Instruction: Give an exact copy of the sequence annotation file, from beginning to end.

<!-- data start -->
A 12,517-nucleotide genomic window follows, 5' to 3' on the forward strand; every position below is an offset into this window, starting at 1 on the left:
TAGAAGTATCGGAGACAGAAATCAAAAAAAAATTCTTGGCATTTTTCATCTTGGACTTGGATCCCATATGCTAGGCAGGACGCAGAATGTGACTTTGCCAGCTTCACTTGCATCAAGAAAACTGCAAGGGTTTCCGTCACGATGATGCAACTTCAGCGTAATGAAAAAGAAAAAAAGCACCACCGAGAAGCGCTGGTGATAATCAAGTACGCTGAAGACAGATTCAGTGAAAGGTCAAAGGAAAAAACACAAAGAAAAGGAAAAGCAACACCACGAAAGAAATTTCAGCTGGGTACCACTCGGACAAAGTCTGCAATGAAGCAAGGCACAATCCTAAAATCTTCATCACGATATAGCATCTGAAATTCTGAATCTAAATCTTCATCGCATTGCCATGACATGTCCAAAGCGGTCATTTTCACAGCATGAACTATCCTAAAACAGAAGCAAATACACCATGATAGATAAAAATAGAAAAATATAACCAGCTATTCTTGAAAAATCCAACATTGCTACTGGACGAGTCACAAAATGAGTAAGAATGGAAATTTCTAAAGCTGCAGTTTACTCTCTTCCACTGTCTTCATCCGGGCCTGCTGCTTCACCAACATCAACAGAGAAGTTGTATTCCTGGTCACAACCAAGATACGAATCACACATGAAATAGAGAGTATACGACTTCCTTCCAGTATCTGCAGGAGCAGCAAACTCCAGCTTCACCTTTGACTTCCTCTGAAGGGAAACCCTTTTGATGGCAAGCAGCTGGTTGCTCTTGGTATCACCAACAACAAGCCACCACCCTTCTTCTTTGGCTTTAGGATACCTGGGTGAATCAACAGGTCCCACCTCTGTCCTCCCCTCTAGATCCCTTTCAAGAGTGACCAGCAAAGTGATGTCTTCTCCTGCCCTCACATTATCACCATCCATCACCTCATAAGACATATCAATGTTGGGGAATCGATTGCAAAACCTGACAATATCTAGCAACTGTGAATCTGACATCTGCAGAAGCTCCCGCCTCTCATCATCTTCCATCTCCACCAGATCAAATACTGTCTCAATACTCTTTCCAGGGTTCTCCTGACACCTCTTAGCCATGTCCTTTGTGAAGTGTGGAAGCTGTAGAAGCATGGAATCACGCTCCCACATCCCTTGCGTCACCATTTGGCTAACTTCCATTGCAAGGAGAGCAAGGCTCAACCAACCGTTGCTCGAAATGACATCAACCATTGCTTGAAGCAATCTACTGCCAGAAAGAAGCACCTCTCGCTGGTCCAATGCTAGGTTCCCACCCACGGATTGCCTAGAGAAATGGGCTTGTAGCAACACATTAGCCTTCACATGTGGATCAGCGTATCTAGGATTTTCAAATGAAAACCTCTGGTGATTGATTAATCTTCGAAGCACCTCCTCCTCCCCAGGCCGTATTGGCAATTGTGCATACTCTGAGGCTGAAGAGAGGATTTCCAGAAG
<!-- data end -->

A 12,517-nucleotide genomic window follows, 5' to 3' on the forward strand; every position below is an offset into this window, starting at 1 on the left:
TAGAAGTATCGGAGACAGAAATCAAAAAAAAATTCTTGGCATTTTTCATCTTGGACTTGGATCCCATATGCTAGGCAGGACGCAGAATGTGACTTTGCCAGCTTCACTTGCATCAAGAAAACTGCAAGGGTTTCCGTCACGATGATGCAACTTCAGCGTAATGAAAAAGAAAAAAAGCACCACCGAGAAGCGCTGGTGATAATCAAGTACGCTGAAGACAGATTCAGTGAAAGGTCAAAGGAAAAAACACAAAGAAAAGGAAAAGCAACACCACGAAAGAAATTTCAGCTGGGTACCACTCGGACAAAGTCTGCAATGAAGCAAGGCACAATCCTAAAATCTTCATCACGATATAGCATCTGAAATTCTGAATCTAAATCTTCATCGCATTGCCATGACATGTCCAAAGCGGTCATTTTCACAGCATGAACTATCCTAAAACAGAAGCAAATACACCATGATAGATAAAAATAGAAAAATATAACCAGCTATTCTTGAAAAATCCAACATTGCTACTGGACGAGTCACAAAATGAGTAAGAATGGAAATTTCTAAAGCTGCAGTTTACTCTCTTCCACTGTCTTCATCCGGGCCTGCTGCTTCACCAACATCAACAGAGAAGTTGTATTCCTGGTCACAACCAAGATACGAATCACACATGAAATAGAGAGTATACGACTTCCTTCCAGTATCTGCAGGAGCAGCAAACTCCAGCTTCACCTTTGACTTCCTCTGAAGGGAAACCCTTTTGATGGCAAGCAGCTGGTTGCTCTTGGTATCACCAACAACAAGCCACCACCCTTCTTCTTTGGCTTTAGGATACCTGGGTGAATCAACAGGTCCCACCTCTGTCCTCCCCTCTAGATCCCTTTCAAGAGTGACCAGCAAAGTGATGTCTTCTCCTGCCCTCACATTATCACCATCCATCACCTCATAAGACATATCAATGTTGGGGAATCGATTGCAAAACCTGACAATATCTAGCAACTGTGAATCTGACATCTGCAGAAGCTCCCGCCTCTCATCATCTTCCATCTCCACCAGATCAAATACTGTCTCAATACTCTTTCCAGGGTTCTCCTGACACCTCTTAGCCATGTCCTTTGTGAAGTGTGGAAGCTGTAGAAGCATGGAATCACGCTCCCACATCCCTTGCGTCACCATTTGGCTAACTTCCATTGCAAGGAGAGCAAGGCTCAACCAACCGTTGCTCGAAATGACATCAACCATTGCTTGAAGCAATCTACTGCCAGAAAGAAGCACCTCTCGCTGGTCCAATGCTAGGTTCCCACCCACGGATTGCCTAGAGAAATGGGCTTGTAGCAACACATTAGCCTTCACATGTGGATCAGCGTATCTAGGATTTTCAAATGAAAACCTCTGGTGATTGATTAATCTTCGAAGCACCTCCTCCTCCCCAGGCCGTATTGGCAATTGTGCATACTCTGAGGCTGAAGAGAGGATTTCCAGAAG